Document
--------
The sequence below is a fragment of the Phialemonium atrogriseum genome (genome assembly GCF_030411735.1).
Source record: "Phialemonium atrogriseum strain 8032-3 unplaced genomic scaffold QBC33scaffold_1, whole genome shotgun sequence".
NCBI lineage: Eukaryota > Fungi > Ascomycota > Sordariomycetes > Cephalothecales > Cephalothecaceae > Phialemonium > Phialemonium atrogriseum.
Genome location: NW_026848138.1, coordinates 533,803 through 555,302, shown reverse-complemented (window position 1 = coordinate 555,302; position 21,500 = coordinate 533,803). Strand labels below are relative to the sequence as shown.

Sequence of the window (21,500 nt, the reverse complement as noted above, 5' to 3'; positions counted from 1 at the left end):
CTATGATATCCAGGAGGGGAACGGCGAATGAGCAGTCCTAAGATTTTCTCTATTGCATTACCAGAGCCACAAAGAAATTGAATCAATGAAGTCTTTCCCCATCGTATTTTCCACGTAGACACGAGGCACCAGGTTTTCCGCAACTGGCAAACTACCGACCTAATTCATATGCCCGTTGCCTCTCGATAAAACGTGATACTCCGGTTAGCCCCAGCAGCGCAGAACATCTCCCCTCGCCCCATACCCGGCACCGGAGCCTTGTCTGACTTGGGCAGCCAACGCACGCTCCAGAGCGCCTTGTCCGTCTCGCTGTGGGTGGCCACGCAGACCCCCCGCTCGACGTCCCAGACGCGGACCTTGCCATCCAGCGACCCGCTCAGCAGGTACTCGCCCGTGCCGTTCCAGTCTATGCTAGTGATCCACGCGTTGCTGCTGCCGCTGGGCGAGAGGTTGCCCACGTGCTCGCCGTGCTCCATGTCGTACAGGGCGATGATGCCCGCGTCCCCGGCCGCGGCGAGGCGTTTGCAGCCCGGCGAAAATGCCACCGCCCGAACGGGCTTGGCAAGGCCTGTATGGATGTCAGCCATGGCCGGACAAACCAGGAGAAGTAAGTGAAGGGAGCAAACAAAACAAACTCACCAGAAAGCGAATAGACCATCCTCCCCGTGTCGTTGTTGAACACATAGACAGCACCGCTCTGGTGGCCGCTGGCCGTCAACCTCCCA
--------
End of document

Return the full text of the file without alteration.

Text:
The sequence below is a fragment of the Phialemonium atrogriseum genome (genome assembly GCF_030411735.1).
Source record: "Phialemonium atrogriseum strain 8032-3 unplaced genomic scaffold QBC33scaffold_1, whole genome shotgun sequence".
NCBI lineage: Eukaryota > Fungi > Ascomycota > Sordariomycetes > Cephalothecales > Cephalothecaceae > Phialemonium > Phialemonium atrogriseum.
Genome location: NW_026848138.1, coordinates 533,803 through 555,302, shown reverse-complemented (window position 1 = coordinate 555,302; position 21,500 = coordinate 533,803). Strand labels below are relative to the sequence as shown.

Sequence of the window (21,500 nt, the reverse complement as noted above, 5' to 3'; positions counted from 1 at the left end):
CTATGATATCCAGGAGGGGAACGGCGAATGAGCAGTCCTAAGATTTTCTCTATTGCATTACCAGAGCCACAAAGAAATTGAATCAATGAAGTCTTTCCCCATCGTATTTTCCACGTAGACACGAGGCACCAGGTTTTCCGCAACTGGCAAACTACCGACCTAATTCATATGCCCGTTGCCTCTCGATAAAACGTGATACTCCGGTTAGCCCCAGCAGCGCAGAACATCTCCCCTCGCCCCATACCCGGCACCGGAGCCTTGTCTGACTTGGGCAGCCAACGCACGCTCCAGAGCGCCTTGTCCGTCTCGCTGTGGGTGGCCACGCAGACCCCCCGCTCGACGTCCCAGACGCGGACCTTGCCATCCAGCGACCCGCTCAGCAGGTACTCGCCCGTGCCGTTCCAGTCTATGCTAGTGATCCACGCGTTGCTGCTGCCGCTGGGCGAGAGGTTGCCCACGTGCTCGCCGTGCTCCATGTCGTACAGGGCGATGATGCCCGCGTCCCCGGCCGCGGCGAGGCGTTTGCAGCCCGGCGAAAATGCCACCGCCCGAACGGGCTTGGCAAGGCCTGTATGGATGTCAGCCATGGCCGGACAAACCAGGAGAAGTAAGTGAAGGGAGCAAACAAAACAAACTCACCAGAAAGCGAATAGACCATCCTCCCCGTGTCGTTGTTGAACACATAGACAGCACCGCTCTGGTGGCCGCTGGCCGTCAACCTCCCA